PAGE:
OPINION | The only way to tackle gender-based violence is at its root: the offenders

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As news reports swirl about a woman whose body was found on Women’s Day after having been raped and murdered, and amid an ever-increasing load of gender-based violence (GBV) cases, it is easy to become discouraged in the fight against the scourge. Photo by Getty Images
As news reports swirl about a woman whose body was found on Women’s Day after having been raped and murdered, and amid an ever-increasing load of gender-based violence (GBV) cases, it is easy to become discouraged in the fight against the scourge. Photo by Getty Images

As news reports swirl about a woman whose body was found on Women’s Day after having been raped and murdered, and amid an ever-increasing load of gender-based violence (GBV) cases, it is easy to become discouraged in the fight against the scourge.   

With every passing year, there seems to be less and less to celebrate when Women’s Month rolls around. Women and girls find themselves the victims of some of the most heinous crimes in South Africa.   

Our society has a worryingly high level of acceptability for violent crime, including GBV. This is primarily owed to our violent history and is made worse because many South Africans find themselves living in vulnerable communities. With ongoing lockdowns having compounded the problem, our government needs all the help it can get in bringing an end to GBV.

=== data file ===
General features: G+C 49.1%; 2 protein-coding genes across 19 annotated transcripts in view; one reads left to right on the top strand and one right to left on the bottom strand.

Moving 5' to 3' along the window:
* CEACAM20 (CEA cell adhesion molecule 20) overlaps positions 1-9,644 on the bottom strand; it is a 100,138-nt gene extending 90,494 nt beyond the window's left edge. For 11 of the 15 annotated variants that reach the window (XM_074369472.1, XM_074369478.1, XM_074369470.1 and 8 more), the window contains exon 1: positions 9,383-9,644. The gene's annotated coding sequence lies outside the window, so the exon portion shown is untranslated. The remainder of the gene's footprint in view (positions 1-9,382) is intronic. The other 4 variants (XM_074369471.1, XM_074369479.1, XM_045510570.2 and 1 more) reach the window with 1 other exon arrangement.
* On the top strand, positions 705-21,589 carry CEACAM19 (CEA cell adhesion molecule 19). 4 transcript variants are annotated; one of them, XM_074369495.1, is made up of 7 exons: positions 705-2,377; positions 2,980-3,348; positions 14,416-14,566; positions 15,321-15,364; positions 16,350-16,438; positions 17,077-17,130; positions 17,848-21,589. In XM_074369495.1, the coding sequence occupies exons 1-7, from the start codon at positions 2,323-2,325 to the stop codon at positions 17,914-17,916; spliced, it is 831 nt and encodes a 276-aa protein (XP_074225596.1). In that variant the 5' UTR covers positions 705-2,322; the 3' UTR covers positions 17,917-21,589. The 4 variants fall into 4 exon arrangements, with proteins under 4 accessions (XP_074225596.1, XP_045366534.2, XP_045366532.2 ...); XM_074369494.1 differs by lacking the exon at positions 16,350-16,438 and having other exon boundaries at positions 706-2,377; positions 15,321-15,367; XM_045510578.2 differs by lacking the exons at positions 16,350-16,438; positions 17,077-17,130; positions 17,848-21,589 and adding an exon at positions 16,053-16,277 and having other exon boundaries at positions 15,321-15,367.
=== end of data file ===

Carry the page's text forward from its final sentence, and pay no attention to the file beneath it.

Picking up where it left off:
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For those of us at the forefront in dealing with GBV in instances like domestic violence, we must remain resolved to end violence against women, children, and people in the LGBTQI+ community for good.   

The only way to achieve that goal is to tackle the problem at its root: the offenders.  

The issue of GBV lies on the part of those who behave violently towards women. Without bringing about a change in behaviour on their part, it is hard to imagine how we would ever bring an end to GBV.   

The National Institute of Crime Prevention and Reintegration of Offenders (NICRO) works directly with offenders to change their behaviour and prevent them from committing the same acts of violence again. Our approach is to provide intervention that will guide them on a process in which they are sensitised to the fact that their behaviour is harmful while supporting the victim at the same time.  

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In the last year, we intervened in just over 450 domestic violence cases at the cost of R 2 175 750. We’ve also reached a further 8 388 people through community outreach efforts to raise awareness about the scourge of violence, including GBV. These efforts include educating communities about their rights while raising awareness about the damaging effect of violence, especially GBV.  

Organisations like ours need all the help that we can get to go in and deal with GBV at its root. The more people that get involved and lend a hand, the better. If we work together, we can realise the vision of a crime-free South Africa, where women and children are protected and safe. 

*Betzi Pierce is the CEO of NICRO 

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